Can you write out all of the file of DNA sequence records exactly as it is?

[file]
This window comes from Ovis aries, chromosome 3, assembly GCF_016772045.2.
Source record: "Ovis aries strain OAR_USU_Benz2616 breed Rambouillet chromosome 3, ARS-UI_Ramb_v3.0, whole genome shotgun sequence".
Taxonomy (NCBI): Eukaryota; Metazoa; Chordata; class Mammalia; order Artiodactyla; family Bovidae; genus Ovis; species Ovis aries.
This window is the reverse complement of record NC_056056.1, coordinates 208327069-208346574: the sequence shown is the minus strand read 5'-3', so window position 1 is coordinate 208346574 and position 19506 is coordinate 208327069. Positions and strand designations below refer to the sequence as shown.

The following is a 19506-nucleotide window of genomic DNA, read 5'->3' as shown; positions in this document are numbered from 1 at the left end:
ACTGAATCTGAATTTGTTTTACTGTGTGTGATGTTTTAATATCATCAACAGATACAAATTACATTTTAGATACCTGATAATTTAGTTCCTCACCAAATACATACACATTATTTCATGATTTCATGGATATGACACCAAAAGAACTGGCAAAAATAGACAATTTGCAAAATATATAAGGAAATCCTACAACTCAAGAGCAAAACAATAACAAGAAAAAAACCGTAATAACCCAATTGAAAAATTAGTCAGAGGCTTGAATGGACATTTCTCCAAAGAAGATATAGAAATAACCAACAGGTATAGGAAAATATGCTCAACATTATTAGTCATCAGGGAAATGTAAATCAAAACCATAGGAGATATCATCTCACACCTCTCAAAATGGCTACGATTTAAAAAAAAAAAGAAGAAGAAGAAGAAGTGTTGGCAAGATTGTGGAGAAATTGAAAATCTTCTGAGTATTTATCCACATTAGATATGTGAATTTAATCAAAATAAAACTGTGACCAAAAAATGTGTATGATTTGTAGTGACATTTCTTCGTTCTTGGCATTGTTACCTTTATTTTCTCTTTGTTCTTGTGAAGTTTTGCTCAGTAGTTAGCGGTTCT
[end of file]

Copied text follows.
This window comes from Ovis aries, chromosome 3, assembly GCF_016772045.2.
Source record: "Ovis aries strain OAR_USU_Benz2616 breed Rambouillet chromosome 3, ARS-UI_Ramb_v3.0, whole genome shotgun sequence".
Taxonomy (NCBI): Eukaryota; Metazoa; Chordata; class Mammalia; order Artiodactyla; family Bovidae; genus Ovis; species Ovis aries.
This window is the reverse complement of record NC_056056.1, coordinates 208327069-208346574: the sequence shown is the minus strand read 5'-3', so window position 1 is coordinate 208346574 and position 19506 is coordinate 208327069. Positions and strand designations below refer to the sequence as shown.

The following is a 19506-nucleotide window of genomic DNA, read 5'->3' as shown; positions in this document are numbered from 1 at the left end:
ACTGAATCTGAATTTGTTTTACTGTGTGTGATGTTTTAATATCATCAACAGATACAAATTACATTTTAGATACCTGATAATTTAGTTCCTCACCAAATACATACACATTATTTCATGATTTCATGGATATGACACCAAAAGAACTGGCAAAAATAGACAATTTGCAAAATATATAAGGAAATCCTACAACTCAAGAGCAAAACAATAACAAGAAAAAAACCGTAATAACCCAATTGAAAAATTAGTCAGAGGCTTGAATGGACATTTCTCCAAAGAAGATATAGAAATAACCAACAGGTATAGGAAAATATGCTCAACATTATTAGTCATCAGGGAAATGTAAATCAAAACCATAGGAGATATCATCTCACACCTCTCAAAATGGCTACGATTTAAAAAAAAAAAGAAGAAGAAGAAGAAGTGTTGGCAAGATTGTGGAGAAATTGAAAATCTTCTGAGTATTTATCCACATTAGATATGTGAATTTAATCAAAATAAAACTGTGACCAAAAAATGTGTATGATTTGTAGTGACATTTCTTCGTTCTTGGCATTGTTACCTTTATTTTCTCTTTGTTCTTGTGAAGTTTTGCTCAGTAGTTAGCGGTTCT